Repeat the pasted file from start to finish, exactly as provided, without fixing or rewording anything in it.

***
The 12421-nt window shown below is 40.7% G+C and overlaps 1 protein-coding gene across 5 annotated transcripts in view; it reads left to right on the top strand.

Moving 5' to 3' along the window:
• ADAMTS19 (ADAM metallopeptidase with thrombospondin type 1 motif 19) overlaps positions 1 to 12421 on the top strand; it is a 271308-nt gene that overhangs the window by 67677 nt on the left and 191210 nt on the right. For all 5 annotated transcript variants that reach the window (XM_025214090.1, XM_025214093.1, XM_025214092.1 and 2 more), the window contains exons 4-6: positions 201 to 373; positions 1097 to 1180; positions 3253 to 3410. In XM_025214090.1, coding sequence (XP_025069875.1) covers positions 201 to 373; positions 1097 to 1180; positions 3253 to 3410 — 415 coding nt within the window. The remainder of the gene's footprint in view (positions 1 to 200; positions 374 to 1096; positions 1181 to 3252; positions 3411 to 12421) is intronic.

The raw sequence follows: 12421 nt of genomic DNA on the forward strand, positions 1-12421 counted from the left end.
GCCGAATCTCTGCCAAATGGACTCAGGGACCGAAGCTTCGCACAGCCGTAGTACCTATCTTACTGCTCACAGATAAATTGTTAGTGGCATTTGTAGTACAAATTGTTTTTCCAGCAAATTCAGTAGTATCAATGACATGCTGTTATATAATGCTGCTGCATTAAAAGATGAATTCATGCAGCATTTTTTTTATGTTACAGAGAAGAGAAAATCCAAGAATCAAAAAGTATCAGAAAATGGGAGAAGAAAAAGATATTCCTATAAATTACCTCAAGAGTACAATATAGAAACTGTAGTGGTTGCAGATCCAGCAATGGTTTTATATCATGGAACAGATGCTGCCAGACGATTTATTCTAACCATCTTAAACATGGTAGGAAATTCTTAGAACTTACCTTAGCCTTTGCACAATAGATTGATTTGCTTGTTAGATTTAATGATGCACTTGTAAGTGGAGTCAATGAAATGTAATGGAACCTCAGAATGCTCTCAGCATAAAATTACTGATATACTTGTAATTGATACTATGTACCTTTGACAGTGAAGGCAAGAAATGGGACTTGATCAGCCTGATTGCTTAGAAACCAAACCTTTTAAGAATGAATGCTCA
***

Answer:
The 12421-nt window shown below is 40.7% G+C and overlaps 1 protein-coding gene across 5 annotated transcripts in view; it reads left to right on the top strand.

Moving 5' to 3' along the window:
• ADAMTS19 (ADAM metallopeptidase with thrombospondin type 1 motif 19) overlaps positions 1 to 12421 on the top strand; it is a 271308-nt gene that overhangs the window by 67677 nt on the left and 191210 nt on the right. For all 5 annotated transcript variants that reach the window (XM_025214090.1, XM_025214093.1, XM_025214092.1 and 2 more), the window contains exons 4-6: positions 201 to 373; positions 1097 to 1180; positions 3253 to 3410. In XM_025214090.1, coding sequence (XP_025069875.1) covers positions 201 to 373; positions 1097 to 1180; positions 3253 to 3410 — 415 coding nt within the window. The remainder of the gene's footprint in view (positions 1 to 200; positions 374 to 1096; positions 1181 to 3252; positions 3411 to 12421) is intronic.

The raw sequence follows: 12421 nt of genomic DNA on the forward strand, positions 1-12421 counted from the left end.
GCCGAATCTCTGCCAAATGGACTCAGGGACCGAAGCTTCGCACAGCCGTAGTACCTATCTTACTGCTCACAGATAAATTGTTAGTGGCATTTGTAGTACAAATTGTTTTTCCAGCAAATTCAGTAGTATCAATGACATGCTGTTATATAATGCTGCTGCATTAAAAGATGAATTCATGCAGCATTTTTTTTATGTTACAGAGAAGAGAAAATCCAAGAATCAAAAAGTATCAGAAAATGGGAGAAGAAAAAGATATTCCTATAAATTACCTCAAGAGTACAATATAGAAACTGTAGTGGTTGCAGATCCAGCAATGGTTTTATATCATGGAACAGATGCTGCCAGACGATTTATTCTAACCATCTTAAACATGGTAGGAAATTCTTAGAACTTACCTTAGCCTTTGCACAATAGATTGATTTGCTTGTTAGATTTAATGATGCACTTGTAAGTGGAGTCAATGAAATGTAATGGAACCTCAGAATGCTCTCAGCATAAAATTACTGATATACTTGTAATTGATACTATGTACCTTTGACAGTGAAGGCAAGAAATGGGACTTGATCAGCCTGATTGCTTAGAAACCAAACCTTTTAAGAATGAATGCTCA